The early issue finds Batman and Joker’s battle of wills reaching a new height. After nearly beating the Joker to death with his fists, Gordon and some members of the police force begin to question their loyalty to and endorsement of Batman. When the Joker starts taking a medication that slowly reduces his more manic side and he decides to run for city government, public sentiment begins to turn from the Caped Crusader to the Crowned Prince of Crime. Seems all he needed was the love of a good woman in the first Harley Quinn (the series gives us two women who play Harley to the Joker, thus ticking off a few continuity boxes from how we saw Harley in the animated series and how she was in the big-screen Suicide Squad and the right medication.
But how effective is the medication really? And is the Joker playing some sort of long game to slowly undermine the Batman’s support mechanisms and destroy him once and for all? Could it be that the Joker would rather see his adversary in ruins rather than dead?
It makes for a fascinating story and one that it feels like Batman comics could or should have delved into before now.
If there’s one complaint I have about this collection, it’s that the final issue feels like it’s too quick to wrap things up. I understand there is a follow-up coming our way in the near future and I suppose they had to leave room for more stories to tell, but I couldn’t help but feel that the final installment didn’t stick the landing as effectively as it could or should have.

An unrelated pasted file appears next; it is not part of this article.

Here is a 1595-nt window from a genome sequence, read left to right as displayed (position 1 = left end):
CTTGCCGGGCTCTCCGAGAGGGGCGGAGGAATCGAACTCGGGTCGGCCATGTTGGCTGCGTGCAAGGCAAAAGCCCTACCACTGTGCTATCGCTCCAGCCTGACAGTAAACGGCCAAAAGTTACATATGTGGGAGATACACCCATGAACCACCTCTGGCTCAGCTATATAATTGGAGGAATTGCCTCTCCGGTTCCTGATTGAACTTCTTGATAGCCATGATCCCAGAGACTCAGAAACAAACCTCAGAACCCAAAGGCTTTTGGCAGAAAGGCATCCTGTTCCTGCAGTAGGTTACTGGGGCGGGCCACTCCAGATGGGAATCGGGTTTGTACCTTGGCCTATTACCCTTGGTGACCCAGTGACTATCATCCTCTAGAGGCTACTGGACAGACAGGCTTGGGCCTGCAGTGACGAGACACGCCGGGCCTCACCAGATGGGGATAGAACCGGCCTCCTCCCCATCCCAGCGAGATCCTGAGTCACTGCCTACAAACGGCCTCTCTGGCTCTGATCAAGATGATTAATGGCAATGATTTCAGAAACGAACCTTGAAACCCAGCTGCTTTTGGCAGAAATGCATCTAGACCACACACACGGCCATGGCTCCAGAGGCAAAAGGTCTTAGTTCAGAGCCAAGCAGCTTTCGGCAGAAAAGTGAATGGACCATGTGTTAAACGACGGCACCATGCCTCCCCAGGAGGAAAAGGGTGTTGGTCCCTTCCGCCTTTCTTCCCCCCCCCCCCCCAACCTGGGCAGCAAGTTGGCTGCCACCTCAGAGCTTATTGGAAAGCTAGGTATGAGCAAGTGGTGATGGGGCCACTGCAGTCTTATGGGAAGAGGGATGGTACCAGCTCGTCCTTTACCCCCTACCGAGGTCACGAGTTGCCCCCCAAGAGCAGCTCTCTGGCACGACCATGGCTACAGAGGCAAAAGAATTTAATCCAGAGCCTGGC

Scott Carey is mysteriously dropping weight. Despite no changes to his diet or lifestyle, the number on the scale is slowly decreasing. And what at first seemed like a good thing, despite the fact that his outward appearance isn’t changing to coincide with his weight loss, Scott is slowly becoming worried about what might happen if he continues to waste away.
But before he does, Scott has decided he’s going to accomplish a few things in the small town of Castle Rock. One of those is befriending and helping the lesbian couple that moved in a few doors down from his house and who recently opened a Mexican restaurant.
Stephen King’s novella Elevation doesn’t have King pulling any punches or hiding his feelings on the current day political climate in our country. Several digs at the current administration are present, making this reader wonder if and how well this story will age. Odds are it not age as well, which is a shame because when King isn’t scoring a few political points, Elevation is a taunt story that unfolds nicely over its 200 or so pages. It’s not vintage King and it’s not the best thing he’s published this year (that goes to The Outsider), but it’s still a story that explores one of King’s favorite themes — how do ordinary people act and react when extraordinary things happen to them.